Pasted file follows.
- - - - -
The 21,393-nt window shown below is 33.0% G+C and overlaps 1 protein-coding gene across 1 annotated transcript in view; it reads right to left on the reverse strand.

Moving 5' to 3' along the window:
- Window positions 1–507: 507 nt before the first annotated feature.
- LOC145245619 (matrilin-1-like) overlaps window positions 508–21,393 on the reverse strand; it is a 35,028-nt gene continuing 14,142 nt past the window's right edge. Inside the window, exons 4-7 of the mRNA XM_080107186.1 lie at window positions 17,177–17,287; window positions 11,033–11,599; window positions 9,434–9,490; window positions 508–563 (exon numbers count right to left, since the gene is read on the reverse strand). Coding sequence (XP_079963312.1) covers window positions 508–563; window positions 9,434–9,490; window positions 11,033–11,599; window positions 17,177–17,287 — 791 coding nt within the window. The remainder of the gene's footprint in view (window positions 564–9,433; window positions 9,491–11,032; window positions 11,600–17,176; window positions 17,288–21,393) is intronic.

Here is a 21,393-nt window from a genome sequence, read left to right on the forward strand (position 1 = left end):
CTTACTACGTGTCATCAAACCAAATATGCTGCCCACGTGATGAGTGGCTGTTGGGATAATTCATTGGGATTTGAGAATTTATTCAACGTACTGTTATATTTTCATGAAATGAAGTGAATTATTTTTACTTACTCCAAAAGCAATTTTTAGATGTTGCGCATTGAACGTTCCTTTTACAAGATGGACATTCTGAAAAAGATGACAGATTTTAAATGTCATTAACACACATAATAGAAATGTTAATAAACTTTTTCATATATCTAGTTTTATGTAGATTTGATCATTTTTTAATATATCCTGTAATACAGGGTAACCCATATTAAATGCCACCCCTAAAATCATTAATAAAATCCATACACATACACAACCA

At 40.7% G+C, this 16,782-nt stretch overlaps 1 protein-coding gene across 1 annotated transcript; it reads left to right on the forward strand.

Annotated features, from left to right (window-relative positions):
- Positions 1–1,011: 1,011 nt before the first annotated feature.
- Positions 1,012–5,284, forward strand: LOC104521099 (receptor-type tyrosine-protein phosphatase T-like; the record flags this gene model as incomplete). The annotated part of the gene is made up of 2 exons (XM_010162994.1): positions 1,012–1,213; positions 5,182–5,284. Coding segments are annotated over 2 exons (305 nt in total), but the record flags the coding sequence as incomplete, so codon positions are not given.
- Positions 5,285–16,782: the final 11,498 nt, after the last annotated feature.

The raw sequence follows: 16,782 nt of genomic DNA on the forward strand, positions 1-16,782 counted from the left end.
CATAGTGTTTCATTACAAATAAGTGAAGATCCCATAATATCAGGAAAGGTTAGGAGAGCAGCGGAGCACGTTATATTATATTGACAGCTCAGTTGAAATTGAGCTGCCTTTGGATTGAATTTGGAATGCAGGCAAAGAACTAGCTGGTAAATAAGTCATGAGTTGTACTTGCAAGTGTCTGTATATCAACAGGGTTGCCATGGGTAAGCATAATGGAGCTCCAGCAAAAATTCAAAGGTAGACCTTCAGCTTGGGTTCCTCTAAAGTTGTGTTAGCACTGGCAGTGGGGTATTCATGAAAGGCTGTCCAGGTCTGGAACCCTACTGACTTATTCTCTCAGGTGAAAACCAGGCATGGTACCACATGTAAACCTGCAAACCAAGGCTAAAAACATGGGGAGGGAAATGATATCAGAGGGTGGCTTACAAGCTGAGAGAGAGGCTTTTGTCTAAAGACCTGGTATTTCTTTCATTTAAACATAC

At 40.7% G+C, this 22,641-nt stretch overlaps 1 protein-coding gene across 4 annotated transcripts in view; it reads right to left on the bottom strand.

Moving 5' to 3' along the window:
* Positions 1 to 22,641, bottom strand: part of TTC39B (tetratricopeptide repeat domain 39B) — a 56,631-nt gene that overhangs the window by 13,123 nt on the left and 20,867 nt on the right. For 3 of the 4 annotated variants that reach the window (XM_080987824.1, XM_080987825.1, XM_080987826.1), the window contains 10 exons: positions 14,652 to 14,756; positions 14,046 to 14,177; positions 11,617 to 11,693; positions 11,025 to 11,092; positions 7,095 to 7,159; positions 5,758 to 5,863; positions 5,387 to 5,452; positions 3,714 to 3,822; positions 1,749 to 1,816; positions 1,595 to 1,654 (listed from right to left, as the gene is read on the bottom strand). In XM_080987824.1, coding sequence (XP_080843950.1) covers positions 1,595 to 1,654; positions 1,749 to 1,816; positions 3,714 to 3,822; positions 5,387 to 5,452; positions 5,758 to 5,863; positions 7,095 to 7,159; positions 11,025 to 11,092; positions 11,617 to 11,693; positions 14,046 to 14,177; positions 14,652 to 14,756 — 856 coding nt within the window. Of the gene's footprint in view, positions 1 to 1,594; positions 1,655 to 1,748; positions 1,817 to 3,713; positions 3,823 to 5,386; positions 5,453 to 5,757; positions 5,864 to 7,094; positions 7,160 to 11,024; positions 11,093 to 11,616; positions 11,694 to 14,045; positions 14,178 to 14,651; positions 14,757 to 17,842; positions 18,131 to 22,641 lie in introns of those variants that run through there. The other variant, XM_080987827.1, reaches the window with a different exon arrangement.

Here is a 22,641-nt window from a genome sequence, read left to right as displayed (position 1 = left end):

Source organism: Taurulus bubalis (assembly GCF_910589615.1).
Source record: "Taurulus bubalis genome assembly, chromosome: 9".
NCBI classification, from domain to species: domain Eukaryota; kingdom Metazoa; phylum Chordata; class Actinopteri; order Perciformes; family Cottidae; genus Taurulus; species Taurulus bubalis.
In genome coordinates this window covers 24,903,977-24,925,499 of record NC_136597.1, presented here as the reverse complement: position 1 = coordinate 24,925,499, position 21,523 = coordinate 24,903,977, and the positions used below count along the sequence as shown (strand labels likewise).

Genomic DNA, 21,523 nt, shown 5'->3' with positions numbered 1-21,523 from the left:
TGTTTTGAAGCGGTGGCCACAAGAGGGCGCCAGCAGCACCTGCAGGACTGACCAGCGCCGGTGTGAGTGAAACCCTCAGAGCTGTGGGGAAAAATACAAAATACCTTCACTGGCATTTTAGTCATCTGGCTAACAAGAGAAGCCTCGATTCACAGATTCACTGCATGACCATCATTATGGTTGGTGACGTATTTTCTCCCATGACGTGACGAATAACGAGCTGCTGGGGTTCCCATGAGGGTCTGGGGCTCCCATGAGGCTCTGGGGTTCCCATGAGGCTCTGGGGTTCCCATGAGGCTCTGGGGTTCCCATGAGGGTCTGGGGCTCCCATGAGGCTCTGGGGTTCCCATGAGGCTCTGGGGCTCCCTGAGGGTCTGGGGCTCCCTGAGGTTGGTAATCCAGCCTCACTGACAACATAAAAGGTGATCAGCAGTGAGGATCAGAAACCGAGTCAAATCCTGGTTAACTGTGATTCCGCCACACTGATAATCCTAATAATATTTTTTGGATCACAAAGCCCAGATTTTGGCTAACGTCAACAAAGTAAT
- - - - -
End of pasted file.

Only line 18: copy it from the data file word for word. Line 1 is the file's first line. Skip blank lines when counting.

Source organism: Taurulus bubalis (assembly GCF_910589615.1).